Dec 9

It has been a while since the last post. Main reason for this is that I wrote a first implementation of the RoboCAN protocol in Delphi and for the AT90CAN controller. The global idea as defined in previous posts has stayed in tact but there are a few differences so below a new overview of the protocol.

A RoboCAN message consists of below data:

  • Interrupt, boolean
  • Acknowledge, boolean
  • ToAddress, byte
  • FromAddress, byte
  • Command, byte
  • NumberOfBytes, byte
  • Data, array of bytes

If the Interrupt field is set to true this message is send with the highest possible priority over the bus. It can even interrupts messages already in progress from the device itself. Only interrupt messages of devices with a higher priority (so a lower FromAddress) can interrupt this message. Although the number of data bytes can range up to 254 bytes it is good practice to limit the number of data bytes to 6 in which case the message only takes one CAN frame to transmit.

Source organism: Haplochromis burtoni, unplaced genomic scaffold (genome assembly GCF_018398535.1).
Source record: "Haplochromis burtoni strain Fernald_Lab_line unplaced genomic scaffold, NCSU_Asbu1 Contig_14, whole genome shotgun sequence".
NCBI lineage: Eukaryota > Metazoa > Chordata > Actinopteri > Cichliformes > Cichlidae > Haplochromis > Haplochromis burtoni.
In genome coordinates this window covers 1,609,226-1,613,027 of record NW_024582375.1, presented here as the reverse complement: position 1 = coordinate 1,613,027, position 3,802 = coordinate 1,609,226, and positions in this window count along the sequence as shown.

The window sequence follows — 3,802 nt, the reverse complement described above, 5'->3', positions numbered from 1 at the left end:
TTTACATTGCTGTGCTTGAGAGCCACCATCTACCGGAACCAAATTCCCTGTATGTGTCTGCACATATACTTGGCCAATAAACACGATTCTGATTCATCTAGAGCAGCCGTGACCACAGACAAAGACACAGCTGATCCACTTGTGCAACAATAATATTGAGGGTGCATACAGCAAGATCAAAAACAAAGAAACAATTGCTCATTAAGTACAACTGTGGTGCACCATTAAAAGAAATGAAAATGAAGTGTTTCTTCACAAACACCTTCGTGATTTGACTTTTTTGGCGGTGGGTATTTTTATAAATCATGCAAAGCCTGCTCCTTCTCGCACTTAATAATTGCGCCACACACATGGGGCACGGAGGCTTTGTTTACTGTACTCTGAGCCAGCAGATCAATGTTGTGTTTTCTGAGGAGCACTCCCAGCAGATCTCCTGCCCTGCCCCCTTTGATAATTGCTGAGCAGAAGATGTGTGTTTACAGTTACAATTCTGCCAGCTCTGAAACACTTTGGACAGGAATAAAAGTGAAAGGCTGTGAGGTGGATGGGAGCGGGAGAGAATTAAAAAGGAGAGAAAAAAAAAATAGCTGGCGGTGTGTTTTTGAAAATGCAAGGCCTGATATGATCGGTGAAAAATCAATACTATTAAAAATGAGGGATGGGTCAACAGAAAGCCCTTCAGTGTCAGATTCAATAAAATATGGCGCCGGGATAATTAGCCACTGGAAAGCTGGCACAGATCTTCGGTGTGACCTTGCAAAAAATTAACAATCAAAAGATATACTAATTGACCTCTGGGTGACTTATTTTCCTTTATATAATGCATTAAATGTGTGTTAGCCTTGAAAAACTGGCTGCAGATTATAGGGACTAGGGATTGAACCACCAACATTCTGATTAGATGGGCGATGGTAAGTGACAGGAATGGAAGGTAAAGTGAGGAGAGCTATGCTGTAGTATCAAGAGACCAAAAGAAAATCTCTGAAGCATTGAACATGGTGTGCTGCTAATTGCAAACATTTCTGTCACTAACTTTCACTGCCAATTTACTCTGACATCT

When a message is received by the addressed device, this device has to acknowledge the message by sending a message with the Acknowledge field set to true. In the message one data byte is included that holds the MessageID (will be explained later) that was used for sending the received message. As a result an Acknowledge message is only one CAN frame in size, this message will be send with a lower priority than Interrupt frames but with a higher priority than any other message. This message can also interrupt other messages from the device itself or from other devices.

The ToAddress holds the address of the device to which the message is addressed, it can range from $00 to $FF allowing 256 devices to be connected on the CAN bus at the same time.